The Government of Alberta’s 2016-17 budget contains the details of the Alberta carbon levy that was announced as part of the Alberta Climate Leadership Plan last fall. In addition to the Alberta carbon levy, the plan includes a phase out of coal-fired electricity generation and the development of more renewable energy; a legislated limit on oil sands emissions; and a 45% reduction target in methane gas emissions from Alberta’s oil and gas sector.

In theory, a carbon price or carbon levy is a tool to help individuals and businesses reduce their greenhouse gas emissions by raising the cost of carbon intensive energy sources to ensure the cost to use that energy more accurately reflects the social and environmental cost to society as a whole. The Government of Alberta has announced that a carbon price of $20/tonne will be effective January 1, 2017, and will increase to $30/tonne, effective January 1, 2018. This price will be implemented through the carbon levy on purchases of transportation and heating fuels. The prices will be applied on individual fuel types that reflect the intensity of the emissions released during their combustion.

Fuel Type

January 1, 2017


January 1, 2018



5.35 ¢/L

8.03 ¢/L


4.49 ¢/L

6.73 ¢/L

Natural Gas

1.011 $/GJ

1.517 $/GJ


3.08 ¢/L

4.62 ¢/L


Alberta has had a carbon tax or levy since 2007 when it introduced the Specific Gas Emitters Regulation (SGER) which applied to Alberta’s largest industrial facilities and encouraged those facilities to reduce the intensity of their emissions. The province has announced that facilities that that are subject to the SGER will not be subject to the carbon levy to avoid ‘double taxation’.

Through the carbon levy, the Government of Alberta expects to raise $274 million in 2016-17 and up to $1.7 billion by 2018-19. These funds, in addition to those raised through the SGER, are expected to collect $9.6 billion in gross revenue over the next five years.

As a means to reduce the burden on lower and middle income Albertans, the province has announced a rebate program as well as a 2% reduction in the small business income tax rate starting January 1, 2017. The rebate program is expected to apply to 66% of Alberta households of which 60% are expected to see a full rebate while the remaining 6% will see a partial rebate. The revenues collected through the carbon levy are to be returned to Albertans through three streams:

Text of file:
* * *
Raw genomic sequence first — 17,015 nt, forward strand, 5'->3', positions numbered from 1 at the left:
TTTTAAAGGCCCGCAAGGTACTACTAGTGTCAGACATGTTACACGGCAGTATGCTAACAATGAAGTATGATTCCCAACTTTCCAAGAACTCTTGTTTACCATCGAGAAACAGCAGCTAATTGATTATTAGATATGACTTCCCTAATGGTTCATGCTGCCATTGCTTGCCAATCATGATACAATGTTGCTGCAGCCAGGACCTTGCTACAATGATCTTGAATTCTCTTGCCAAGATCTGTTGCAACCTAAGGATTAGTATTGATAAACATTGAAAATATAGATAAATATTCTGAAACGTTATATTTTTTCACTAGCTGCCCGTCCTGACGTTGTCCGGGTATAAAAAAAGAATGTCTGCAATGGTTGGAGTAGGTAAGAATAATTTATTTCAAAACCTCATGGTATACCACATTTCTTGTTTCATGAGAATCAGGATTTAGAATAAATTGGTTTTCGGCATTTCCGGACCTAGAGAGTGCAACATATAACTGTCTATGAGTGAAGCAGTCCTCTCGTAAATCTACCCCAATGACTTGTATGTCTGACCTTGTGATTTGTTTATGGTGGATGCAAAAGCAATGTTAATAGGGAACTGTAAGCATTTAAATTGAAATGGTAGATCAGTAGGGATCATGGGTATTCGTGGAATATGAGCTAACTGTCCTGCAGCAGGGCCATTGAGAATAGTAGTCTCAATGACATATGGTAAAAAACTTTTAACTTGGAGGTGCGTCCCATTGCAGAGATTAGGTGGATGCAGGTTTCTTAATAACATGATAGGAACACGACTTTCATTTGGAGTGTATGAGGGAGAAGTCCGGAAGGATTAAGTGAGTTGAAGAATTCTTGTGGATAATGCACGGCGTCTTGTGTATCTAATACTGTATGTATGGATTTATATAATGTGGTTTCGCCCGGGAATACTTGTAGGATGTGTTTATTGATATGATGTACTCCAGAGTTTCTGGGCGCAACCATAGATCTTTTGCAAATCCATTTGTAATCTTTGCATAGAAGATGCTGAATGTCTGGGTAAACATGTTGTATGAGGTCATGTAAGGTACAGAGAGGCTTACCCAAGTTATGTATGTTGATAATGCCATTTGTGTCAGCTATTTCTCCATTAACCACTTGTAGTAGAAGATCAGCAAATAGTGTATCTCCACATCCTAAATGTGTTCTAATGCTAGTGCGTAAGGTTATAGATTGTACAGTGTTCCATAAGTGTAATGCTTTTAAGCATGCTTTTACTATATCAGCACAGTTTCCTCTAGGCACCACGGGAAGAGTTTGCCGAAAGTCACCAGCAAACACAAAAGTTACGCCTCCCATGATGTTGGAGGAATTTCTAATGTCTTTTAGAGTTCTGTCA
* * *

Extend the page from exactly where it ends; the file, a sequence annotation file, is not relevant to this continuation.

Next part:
• $2.3 billion for consumer rebates
  • $865 million for small businesses through the tax rate reduction
  • $195 million for communities impacted by the transition for the phase-out of coal fired electricity generation

In addition to the three funding streams identified above, the province has announced that the revenues from the carbon levy will also be reinvested into the province through:

  • $3.4 billion for large scale renewable energy projects, transformative innovation and technology, and bioenergy initiatives
  • $2.2 billion in green infrastructure such as public transit
  • $645 million through Energy Efficiency Alberta, a new provincial agency to be established this year, to support energy efficiency and micro-generation initiatives ($45 million will be available in the 2016-17 budget year)

What does this mean for rural Alberta?

The Alberta carbon levy is a tool introduced by the Government of Alberta to change how Albertans use carbon intensive fuels and energy. For rural Albertans, who typically live relatively far from urban centres and are involved to a greater degree in Alberta’s primary industries (oil and gas, forestry, mining, etc.), there are fewer options to reduce carbon emissions than there are for urban Albertans. This means that rural Albertans have less flexibility to change behavior and reduce their individual tax burden from the carbon levy. This has been the AAMDC’s message to the Government of Alberta as details of the Alberta Climate Leadership Plan were being developed.

Across the province, the levy will have an impact on Albertans in different ways but most notably at the fuel pump where the price of fuels will increase. This will impact residents, businesses, and municipalities, but as noted above, different rebate and tax reduction programs are available to those who are eligible. It should also be noted that marked (purple) gasoline used for agriculture, is exempt from the carbon levy, which should alleviate some of the burden on producers in the agriculture sector.

For rural municipalities, the carbon levy will impact the cost of municipal operations particularly in the use of heavy machinery and transportation. Ultimately, these costs will be borne by the ratepayers through property taxes and other fees collected by municipalities.   

The AAMDC will continue to monitor the implementation of the Alberta Climate Leadership Plan, and in particular, the phase out of coal-fired electricity generation and its associated impacts on the communities that currently host these facilities.

For information on the Alberta carbon levy, see page 5 of the Alberta Fiscal Plan 2016-17.

Enquiries may be directed to:

Gerald Rhodes
Executive Director

Kim Heyman
Director of Advocacy and Communications





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